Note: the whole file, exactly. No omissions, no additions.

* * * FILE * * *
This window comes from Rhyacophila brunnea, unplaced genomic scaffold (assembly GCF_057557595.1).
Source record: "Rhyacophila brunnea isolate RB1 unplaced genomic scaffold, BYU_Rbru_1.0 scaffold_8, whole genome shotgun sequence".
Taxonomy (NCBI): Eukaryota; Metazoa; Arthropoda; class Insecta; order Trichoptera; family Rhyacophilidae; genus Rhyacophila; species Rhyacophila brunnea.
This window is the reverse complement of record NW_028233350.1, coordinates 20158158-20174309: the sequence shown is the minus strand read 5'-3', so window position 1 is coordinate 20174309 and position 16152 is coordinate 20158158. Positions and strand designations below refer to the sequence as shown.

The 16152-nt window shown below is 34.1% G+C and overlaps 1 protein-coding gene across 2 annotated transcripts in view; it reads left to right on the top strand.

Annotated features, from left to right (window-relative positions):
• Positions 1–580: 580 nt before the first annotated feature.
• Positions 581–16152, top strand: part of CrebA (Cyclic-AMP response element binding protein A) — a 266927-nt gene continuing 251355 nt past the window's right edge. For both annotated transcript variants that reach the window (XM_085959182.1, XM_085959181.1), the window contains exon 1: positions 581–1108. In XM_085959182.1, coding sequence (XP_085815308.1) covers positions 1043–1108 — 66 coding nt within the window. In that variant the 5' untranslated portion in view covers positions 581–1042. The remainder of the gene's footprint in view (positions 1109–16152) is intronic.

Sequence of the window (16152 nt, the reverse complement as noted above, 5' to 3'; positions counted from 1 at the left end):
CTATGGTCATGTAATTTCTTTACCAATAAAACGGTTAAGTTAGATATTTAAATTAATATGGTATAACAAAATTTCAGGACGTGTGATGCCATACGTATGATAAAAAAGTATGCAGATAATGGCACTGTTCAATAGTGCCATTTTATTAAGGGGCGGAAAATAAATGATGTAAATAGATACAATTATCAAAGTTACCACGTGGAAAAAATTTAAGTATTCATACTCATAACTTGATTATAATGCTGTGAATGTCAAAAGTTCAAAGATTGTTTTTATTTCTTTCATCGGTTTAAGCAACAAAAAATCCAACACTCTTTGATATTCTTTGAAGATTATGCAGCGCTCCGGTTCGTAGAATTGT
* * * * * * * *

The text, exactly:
This window comes from Rhyacophila brunnea, unplaced genomic scaffold (assembly GCF_057557595.1).
Source record: "Rhyacophila brunnea isolate RB1 unplaced genomic scaffold, BYU_Rbru_1.0 scaffold_8, whole genome shotgun sequence".
Taxonomy (NCBI): Eukaryota; Metazoa; Arthropoda; class Insecta; order Trichoptera; family Rhyacophilidae; genus Rhyacophila; species Rhyacophila brunnea.
This window is the reverse complement of record NW_028233350.1, coordinates 20158158-20174309: the sequence shown is the minus strand read 5'-3', so window position 1 is coordinate 20174309 and position 16152 is coordinate 20158158. Positions and strand designations below refer to the sequence as shown.

The 16152-nt window shown below is 34.1% G+C and overlaps 1 protein-coding gene across 2 annotated transcripts in view; it reads left to right on the top strand.

Annotated features, from left to right (window-relative positions):
• Positions 1–580: 580 nt before the first annotated feature.
• Positions 581–16152, top strand: part of CrebA (Cyclic-AMP response element binding protein A) — a 266927-nt gene continuing 251355 nt past the window's right edge. For both annotated transcript variants that reach the window (XM_085959182.1, XM_085959181.1), the window contains exon 1: positions 581–1108. In XM_085959182.1, coding sequence (XP_085815308.1) covers positions 1043–1108 — 66 coding nt within the window. In that variant the 5' untranslated portion in view covers positions 581–1042. The remainder of the gene's footprint in view (positions 1109–16152) is intronic.

Sequence of the window (16152 nt, the reverse complement as noted above, 5' to 3'; positions counted from 1 at the left end):
CTATGGTCATGTAATTTCTTTACCAATAAAACGGTTAAGTTAGATATTTAAATTAATATGGTATAACAAAATTTCAGGACGTGTGATGCCATACGTATGATAAAAAAGTATGCAGATAATGGCACTGTTCAATAGTGCCATTTTATTAAGGGGCGGAAAATAAATGATGTAAATAGATACAATTATCAAAGTTACCACGTGGAAAAAATTTAAGTATTCATACTCATAACTTGATTATAATGCTGTGAATGTCAAAAGTTCAAAGATTGTTTTTATTTCTTTCATCGGTTTAAGCAACAAAAAATCCAACACTCTTTGATATTCTTTGAAGATTATGCAGCGCTCCGGTTCGTAGAATTGT